Art Basel Launches Online Viewing Rooms to Help Dealers Reach Collectors Virtually After Canceling the Hong Kong Fair

The company is hoping to lure VIPs with a specially built platform.

Art Basel in Hong Kong. © Art Basel
Art Basel in Hong Kong. © Art Basel

Wondering what will happen to the art worth hundreds of millions of dollars that was slated to go on display at the now-canceled Art Basel Hong Kong?

Fair organizers have an answer.

Today, Art Basel announced that the first iteration of its new online viewing rooms will launch in March, allowing exhibitors to show works on the web that they had originally planned to bring to Hong Kong. (After weeks of uncertainty, the annual show, held at the Hong Kong Convention and Exhibition Center, was officially nixed on February 6 because of fears about the novel coronavirus.)

“While the online viewing rooms cannot replace our 2020 fair in Hong Kong, we firmly hope that it will provide a strong support to all the galleries who were affected by the cancellation of our March show,” said Adeline Ooi, the Asia director for Art Basel. “We are delighted to be able to premiere this new initiative now.”

Just as with the physical fairs, showrooms will open early only to VIP card holders from March 18 to 20, followed by several days of open access to the public, from March 20 to 25.

In the future, according to organizers, the new digital initiative will run parallel to the shows, “rather than replacing the physical experience of an art fair, and will allow gallerists to showcase additional curated exhibitions of works not presented at the fair, each listed with a price range.”

All galleries that were accepted to the 2020 Hong Kong show are invited to participate at no cost for the first edition, organizers said.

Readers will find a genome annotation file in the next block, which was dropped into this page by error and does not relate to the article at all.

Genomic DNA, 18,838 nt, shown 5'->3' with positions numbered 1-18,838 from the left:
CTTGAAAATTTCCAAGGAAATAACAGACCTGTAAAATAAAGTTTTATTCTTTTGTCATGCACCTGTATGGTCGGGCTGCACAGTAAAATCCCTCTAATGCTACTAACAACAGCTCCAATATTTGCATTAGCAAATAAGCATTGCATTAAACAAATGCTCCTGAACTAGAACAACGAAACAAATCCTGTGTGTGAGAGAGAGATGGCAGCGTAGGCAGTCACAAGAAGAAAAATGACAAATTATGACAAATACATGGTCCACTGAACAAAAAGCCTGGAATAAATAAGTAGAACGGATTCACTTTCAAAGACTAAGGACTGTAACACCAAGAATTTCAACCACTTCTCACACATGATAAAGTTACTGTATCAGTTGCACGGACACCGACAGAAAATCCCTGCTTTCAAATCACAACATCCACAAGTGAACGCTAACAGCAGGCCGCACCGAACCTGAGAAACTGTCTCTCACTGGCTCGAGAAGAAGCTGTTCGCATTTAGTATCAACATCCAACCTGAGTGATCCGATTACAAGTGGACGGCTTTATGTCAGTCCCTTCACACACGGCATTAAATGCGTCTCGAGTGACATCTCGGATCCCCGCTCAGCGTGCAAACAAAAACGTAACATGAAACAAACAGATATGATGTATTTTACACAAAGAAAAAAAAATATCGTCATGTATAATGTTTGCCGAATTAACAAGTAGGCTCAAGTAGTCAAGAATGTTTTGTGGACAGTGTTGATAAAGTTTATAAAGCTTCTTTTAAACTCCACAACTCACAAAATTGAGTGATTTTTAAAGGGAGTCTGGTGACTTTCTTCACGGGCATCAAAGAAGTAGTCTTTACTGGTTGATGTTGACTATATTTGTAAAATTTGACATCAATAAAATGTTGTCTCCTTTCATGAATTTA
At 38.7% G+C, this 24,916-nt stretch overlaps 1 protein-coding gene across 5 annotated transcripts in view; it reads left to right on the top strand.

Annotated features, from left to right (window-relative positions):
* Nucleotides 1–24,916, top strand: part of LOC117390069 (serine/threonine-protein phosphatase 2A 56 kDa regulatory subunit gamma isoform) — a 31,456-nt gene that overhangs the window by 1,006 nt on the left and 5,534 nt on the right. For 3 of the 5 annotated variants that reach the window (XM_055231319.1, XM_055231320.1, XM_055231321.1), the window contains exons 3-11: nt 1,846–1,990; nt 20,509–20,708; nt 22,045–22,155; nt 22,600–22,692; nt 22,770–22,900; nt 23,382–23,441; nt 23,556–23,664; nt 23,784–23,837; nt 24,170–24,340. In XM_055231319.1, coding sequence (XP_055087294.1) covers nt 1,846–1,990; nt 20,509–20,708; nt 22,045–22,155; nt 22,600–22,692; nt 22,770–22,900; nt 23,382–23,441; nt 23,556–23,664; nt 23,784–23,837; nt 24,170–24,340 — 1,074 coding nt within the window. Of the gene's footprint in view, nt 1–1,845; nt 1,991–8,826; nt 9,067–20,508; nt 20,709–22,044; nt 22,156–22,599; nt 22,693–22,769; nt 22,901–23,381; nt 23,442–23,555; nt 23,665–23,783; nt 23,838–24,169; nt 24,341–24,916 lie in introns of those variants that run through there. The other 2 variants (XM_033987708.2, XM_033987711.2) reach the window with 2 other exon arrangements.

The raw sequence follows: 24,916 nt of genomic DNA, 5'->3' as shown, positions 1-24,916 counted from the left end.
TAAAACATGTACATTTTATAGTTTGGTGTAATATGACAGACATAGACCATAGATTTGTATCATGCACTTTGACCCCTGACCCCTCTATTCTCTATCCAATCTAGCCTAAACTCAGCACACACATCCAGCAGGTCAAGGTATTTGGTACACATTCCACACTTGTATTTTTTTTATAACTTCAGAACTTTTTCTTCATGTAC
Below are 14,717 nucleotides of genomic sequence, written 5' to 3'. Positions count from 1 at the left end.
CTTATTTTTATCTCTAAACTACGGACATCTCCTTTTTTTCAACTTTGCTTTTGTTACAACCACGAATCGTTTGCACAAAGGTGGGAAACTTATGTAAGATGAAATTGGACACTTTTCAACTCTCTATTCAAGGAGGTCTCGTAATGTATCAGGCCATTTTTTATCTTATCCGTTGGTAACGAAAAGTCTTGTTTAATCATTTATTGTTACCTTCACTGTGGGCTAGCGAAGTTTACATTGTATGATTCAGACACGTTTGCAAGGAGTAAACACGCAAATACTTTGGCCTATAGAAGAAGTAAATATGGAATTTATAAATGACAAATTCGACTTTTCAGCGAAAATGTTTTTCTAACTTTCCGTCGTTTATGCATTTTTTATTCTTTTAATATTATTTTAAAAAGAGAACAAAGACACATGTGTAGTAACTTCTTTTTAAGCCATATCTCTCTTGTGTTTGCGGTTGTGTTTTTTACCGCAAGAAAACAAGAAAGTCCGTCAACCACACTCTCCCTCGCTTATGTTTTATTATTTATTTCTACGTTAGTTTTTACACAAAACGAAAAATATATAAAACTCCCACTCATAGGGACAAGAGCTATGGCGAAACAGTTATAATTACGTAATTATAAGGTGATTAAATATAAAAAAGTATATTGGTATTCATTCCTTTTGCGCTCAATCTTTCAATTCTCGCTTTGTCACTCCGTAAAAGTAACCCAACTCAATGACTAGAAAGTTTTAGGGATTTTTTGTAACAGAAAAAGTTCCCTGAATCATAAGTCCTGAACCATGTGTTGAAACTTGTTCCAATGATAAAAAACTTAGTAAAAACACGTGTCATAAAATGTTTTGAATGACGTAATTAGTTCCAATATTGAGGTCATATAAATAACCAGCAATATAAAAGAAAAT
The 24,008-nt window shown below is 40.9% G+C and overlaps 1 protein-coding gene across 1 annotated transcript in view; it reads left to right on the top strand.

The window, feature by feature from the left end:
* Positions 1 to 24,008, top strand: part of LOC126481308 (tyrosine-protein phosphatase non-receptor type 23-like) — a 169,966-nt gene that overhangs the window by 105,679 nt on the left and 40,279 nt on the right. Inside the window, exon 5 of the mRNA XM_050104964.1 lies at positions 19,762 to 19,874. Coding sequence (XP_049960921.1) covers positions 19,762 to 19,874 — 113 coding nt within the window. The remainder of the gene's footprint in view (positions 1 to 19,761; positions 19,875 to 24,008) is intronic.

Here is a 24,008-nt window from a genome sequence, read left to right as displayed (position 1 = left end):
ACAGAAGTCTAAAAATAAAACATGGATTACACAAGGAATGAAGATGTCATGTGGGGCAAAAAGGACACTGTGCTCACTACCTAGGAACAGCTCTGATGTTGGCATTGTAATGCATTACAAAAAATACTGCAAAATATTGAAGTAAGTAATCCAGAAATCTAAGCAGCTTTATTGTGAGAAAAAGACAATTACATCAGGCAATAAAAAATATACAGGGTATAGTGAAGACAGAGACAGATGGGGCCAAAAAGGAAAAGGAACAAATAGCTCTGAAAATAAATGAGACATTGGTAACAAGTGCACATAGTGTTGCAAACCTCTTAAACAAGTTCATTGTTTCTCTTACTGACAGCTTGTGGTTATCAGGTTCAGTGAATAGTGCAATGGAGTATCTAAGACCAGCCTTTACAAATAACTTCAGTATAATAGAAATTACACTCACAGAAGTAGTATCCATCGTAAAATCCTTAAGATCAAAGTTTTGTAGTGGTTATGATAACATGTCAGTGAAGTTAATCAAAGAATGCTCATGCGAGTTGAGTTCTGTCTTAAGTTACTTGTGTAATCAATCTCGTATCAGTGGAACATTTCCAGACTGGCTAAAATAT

It is unclear whether the fair will charge a fee or commission, and how much, for participation in future iterations of the program. “We will be exploring the commercial dynamics of this after the Hong Kong launch; for now, all of our focus is on delivering a successful debut of the online viewing rooms,” a representative told Artnet News.

The viewing rooms will be available through the Art Basel website and the Art Basel app. Organizers said further details on participating galleries and their presentations will be announced in the coming weeks.

For now, collectors can expect to be able to browse thousands of artworks and to search by gallery, artist, and medium. They can also directly contact dealers with purchase inquiries.

In recent years, online viewing rooms have become a popular tool for dealers at the very top end of the market to offer works by blue-chip artists that might already be known quantities to their clients. Like the Basel version, most of the gallery-specific viewing rooms are active for a finite period of time in an effort to capture the relative urgency of an art fair. Last March, Gagosian sold an Albert Oehlen painting listed at $6 million—exceeding the artist’s auction record—in a dedicated viewing room. The Basel iteration might offer smaller galleries with less robust tech infrastructure and budget an opportunity to get in on the action.

“As the art market continues to evolve, Art Basel has continually investigated how new technologies can give us new opportunities to support our galleries,” Marc Spiegler, the global director of the fair, said. The new digital platform provides “a further possibility for engaging with our global audiences, complementing the essential personal interactions that continue to underlie the art market.”


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